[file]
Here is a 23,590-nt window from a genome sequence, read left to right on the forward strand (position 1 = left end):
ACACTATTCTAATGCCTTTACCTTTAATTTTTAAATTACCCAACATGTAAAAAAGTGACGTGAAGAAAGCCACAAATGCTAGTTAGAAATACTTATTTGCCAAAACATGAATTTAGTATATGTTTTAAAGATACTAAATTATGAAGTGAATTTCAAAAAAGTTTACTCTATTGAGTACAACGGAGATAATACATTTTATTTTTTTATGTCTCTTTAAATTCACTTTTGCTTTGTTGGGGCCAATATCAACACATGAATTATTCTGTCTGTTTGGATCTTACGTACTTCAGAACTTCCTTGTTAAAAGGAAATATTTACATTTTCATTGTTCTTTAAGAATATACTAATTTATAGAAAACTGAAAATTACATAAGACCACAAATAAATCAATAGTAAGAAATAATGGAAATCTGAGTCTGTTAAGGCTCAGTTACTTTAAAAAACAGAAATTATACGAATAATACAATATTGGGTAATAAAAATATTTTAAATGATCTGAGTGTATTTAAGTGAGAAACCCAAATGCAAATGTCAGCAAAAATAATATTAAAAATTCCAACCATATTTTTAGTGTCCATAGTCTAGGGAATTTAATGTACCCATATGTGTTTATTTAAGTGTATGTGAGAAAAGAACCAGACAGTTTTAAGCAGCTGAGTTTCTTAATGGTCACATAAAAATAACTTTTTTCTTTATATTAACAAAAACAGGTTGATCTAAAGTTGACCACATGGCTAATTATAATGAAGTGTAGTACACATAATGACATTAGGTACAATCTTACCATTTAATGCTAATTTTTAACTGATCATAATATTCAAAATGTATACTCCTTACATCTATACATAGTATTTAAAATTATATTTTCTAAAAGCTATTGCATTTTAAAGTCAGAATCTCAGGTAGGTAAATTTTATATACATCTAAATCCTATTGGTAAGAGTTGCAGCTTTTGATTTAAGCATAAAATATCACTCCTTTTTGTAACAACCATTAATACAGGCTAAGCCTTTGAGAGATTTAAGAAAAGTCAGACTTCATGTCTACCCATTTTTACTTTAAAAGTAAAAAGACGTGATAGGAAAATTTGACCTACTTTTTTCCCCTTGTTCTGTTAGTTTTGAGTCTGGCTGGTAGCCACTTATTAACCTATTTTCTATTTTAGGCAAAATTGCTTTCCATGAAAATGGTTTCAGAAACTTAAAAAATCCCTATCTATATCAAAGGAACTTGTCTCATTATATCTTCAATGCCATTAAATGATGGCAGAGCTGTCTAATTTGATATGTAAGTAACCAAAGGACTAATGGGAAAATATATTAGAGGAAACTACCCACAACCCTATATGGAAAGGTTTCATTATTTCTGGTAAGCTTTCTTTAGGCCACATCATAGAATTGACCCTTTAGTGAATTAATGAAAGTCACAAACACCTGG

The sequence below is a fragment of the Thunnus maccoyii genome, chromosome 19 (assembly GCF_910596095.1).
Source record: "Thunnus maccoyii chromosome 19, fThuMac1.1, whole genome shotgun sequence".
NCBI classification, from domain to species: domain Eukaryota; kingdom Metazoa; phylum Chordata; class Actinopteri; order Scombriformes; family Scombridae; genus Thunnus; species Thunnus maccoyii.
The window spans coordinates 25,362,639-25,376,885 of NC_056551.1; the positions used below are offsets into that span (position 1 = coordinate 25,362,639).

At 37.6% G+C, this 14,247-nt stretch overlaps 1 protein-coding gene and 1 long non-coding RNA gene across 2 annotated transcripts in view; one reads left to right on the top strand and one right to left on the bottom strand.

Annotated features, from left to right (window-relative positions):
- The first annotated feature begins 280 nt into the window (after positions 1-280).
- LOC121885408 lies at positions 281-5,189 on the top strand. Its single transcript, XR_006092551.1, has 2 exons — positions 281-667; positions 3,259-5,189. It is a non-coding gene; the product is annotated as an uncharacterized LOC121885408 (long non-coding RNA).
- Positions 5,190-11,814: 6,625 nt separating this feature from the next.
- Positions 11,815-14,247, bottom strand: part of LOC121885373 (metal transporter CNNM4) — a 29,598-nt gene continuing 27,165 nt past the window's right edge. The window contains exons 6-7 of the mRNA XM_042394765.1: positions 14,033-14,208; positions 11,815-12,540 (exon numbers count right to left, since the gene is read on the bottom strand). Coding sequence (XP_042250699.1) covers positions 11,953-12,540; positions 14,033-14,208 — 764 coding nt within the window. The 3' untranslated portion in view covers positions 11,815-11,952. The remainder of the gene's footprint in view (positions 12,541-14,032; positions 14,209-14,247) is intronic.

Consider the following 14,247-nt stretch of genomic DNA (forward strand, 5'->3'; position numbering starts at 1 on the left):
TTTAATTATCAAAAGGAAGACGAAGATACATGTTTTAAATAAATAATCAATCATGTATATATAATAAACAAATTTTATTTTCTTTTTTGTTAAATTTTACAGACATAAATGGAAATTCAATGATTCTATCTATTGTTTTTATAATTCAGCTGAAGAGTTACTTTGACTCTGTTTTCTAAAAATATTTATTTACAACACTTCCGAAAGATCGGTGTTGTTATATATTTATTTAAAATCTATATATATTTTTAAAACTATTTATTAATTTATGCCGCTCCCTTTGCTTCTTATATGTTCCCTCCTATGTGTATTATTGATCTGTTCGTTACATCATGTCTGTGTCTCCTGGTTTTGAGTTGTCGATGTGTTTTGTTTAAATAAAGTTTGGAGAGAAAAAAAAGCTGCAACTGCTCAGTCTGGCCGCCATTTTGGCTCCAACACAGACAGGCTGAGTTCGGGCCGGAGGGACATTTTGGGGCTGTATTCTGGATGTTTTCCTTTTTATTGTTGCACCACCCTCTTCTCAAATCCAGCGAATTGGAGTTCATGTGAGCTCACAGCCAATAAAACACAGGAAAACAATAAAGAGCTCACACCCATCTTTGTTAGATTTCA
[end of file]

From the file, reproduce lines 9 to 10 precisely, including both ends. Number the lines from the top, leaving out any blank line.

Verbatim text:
- The first annotated feature begins 280 nt into the window (after positions 1-280).
- LOC121885408 lies at positions 281-5,189 on the top strand. Its single transcript, XR_006092551.1, has 2 exons — positions 281-667; positions 3,259-5,189. It is a non-coding gene; the product is annotated as an uncharacterized LOC121885408 (long non-coding RNA).